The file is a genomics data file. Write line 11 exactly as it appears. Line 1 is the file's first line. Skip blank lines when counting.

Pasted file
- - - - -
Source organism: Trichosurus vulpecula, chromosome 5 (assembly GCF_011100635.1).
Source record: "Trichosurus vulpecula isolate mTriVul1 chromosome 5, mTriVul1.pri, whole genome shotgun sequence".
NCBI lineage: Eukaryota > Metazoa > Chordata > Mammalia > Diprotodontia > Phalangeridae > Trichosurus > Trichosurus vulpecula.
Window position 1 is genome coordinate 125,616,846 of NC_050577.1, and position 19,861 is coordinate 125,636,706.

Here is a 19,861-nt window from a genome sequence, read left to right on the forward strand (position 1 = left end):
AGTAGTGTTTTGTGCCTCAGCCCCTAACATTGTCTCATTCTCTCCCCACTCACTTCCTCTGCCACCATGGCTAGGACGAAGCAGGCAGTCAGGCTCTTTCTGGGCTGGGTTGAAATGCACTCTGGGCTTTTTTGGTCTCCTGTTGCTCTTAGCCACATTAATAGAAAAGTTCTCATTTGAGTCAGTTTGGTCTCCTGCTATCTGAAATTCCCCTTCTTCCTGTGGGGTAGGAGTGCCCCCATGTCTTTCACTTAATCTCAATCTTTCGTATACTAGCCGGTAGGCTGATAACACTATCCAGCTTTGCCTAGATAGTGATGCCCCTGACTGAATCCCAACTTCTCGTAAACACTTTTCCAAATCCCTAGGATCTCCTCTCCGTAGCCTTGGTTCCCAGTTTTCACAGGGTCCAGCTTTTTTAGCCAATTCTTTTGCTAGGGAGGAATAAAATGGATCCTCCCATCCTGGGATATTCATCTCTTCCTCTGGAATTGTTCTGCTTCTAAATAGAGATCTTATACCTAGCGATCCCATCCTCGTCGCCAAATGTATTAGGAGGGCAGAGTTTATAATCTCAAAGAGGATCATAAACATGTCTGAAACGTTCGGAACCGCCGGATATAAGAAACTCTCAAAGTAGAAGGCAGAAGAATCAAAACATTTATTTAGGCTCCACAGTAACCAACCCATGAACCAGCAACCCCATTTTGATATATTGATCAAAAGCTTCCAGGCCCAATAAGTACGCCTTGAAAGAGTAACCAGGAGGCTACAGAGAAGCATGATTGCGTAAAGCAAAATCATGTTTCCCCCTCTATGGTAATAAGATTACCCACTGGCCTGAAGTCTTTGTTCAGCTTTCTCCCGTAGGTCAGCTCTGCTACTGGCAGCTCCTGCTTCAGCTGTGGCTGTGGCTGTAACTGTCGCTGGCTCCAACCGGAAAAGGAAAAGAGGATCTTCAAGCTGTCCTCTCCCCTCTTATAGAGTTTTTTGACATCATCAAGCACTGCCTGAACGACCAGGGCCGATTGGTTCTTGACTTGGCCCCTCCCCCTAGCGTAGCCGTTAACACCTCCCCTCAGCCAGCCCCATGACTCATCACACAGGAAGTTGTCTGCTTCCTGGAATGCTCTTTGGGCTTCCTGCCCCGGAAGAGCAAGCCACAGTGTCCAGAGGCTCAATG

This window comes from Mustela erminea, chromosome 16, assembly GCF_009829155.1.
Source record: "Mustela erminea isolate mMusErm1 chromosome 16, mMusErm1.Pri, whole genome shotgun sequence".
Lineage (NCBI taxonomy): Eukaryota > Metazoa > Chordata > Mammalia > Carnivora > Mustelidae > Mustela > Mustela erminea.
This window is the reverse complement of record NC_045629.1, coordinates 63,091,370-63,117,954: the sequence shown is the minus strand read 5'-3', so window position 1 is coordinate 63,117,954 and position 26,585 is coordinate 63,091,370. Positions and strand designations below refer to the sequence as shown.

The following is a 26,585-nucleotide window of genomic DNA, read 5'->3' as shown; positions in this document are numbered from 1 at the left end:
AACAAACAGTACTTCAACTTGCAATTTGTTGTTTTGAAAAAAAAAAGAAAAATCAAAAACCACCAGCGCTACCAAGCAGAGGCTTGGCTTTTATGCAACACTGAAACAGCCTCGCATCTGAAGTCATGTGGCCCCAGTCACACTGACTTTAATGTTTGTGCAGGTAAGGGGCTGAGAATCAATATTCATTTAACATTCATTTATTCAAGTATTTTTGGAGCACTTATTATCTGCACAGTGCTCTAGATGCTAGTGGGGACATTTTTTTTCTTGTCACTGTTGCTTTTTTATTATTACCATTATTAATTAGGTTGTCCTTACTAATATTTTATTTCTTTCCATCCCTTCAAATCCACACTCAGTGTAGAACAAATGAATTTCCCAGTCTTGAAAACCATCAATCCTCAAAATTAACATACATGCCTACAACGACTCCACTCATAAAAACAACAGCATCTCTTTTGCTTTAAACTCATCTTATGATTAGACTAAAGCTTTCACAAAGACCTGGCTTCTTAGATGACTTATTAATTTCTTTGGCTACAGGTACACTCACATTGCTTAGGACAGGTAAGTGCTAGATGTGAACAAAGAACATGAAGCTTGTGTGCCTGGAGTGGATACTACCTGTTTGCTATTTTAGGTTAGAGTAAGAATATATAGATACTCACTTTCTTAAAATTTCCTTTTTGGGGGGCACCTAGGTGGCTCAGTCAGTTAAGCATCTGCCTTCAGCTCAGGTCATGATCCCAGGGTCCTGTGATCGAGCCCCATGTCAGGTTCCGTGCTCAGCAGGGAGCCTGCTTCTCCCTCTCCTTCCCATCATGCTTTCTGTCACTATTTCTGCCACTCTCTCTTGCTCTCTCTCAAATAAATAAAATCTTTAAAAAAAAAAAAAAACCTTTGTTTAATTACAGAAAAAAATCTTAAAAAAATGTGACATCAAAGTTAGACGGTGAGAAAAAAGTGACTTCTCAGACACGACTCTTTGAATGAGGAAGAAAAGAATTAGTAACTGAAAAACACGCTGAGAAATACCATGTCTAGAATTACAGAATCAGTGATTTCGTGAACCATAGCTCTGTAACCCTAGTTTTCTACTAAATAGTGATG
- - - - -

The following is a 26,585-nucleotide window of genomic DNA, read 5'->3' as shown; positions in this document are numbered from 1 at the left end: